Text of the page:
Scottish Independence: Salmond and Cameron agree to seal referendum deal

U.K. Prime Minister, David Cameron while shaking hand with Scotland's First Minister, Alex Salmond at St. Andrews House in Edinburgh

U.K. Prime Minister, David Cameron while shaking hand with Scotland's First Minister, Alex Salmond at St. Andrews House in Edinburgh

Scotland’s First Minister, Alex Salmond has met the U.K. Prime Minister, David Cameron today as both the leaders agree to seal a deal to grant the government in Edinburgh the power to hold a referendum on Scottish independence.

This agreement will give Scots the right to vote on independence referendum. Mr. Salmond has greeted the referendum deal as “the most important political decision in 300 years” of Scottish history, potentially ending a union with England sealed in 1707.

Mr. First minister has hopefully said: “The agreement will see Scotland take an important step toward independence, and the means to create a fairer and more prosperous Scotland. I look forward to working positively for a yes vote in 2014.”

The British prime minister and Scottish first minister have undertaken to respect the ballot result, which are expected to be held in autumn 2014.

The deal named as “The Edinburgh Agreement”, covered the sensitive issues about the question on the ballot paper, expected to be limited to a single Yes-No option.

Proposals for a second question related to further devolution, short of independence, were firmly opposed by the U.K. Government. The negotiations between the governments have been led by Deputy First Minister, Nicola Sturgeon and Scottish Secretary, Michael Moore.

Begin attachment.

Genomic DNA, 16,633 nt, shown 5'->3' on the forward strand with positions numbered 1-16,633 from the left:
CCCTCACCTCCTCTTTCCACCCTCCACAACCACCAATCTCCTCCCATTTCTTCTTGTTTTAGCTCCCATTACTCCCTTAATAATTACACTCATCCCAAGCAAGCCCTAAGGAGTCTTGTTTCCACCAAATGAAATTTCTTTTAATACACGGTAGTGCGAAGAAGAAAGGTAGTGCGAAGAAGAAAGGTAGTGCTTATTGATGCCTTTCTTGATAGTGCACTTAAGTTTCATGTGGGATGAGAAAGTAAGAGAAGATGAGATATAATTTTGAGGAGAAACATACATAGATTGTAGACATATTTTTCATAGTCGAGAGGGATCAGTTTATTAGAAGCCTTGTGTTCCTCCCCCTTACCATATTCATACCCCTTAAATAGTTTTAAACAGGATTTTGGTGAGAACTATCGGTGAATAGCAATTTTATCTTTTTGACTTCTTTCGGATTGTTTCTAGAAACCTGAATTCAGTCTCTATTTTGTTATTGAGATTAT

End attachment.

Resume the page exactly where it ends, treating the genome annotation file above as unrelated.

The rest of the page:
The referendum is expected to be open to 16 and 17-year-olds, as supported by Mr. Salmond’s Nationalists.

The most recently collected poll on Scottish independence consisted of survey from 995 adults suggests that the individuals in favor of leaving the U.K. has significantly dropped. The poll results as published last week, showed support for the union at 53% compared with support for independence at a mere 28%.

In the meantime, London bureau chief of Hong Kong Phoenix Satellite Television, Jay Cao has told about the confusion of Chinese public about why Europe seemed increasingly fractious at a time when an economic crisis demanded unity.

Article viewed on Oye! Times at www.oyetimes.com.

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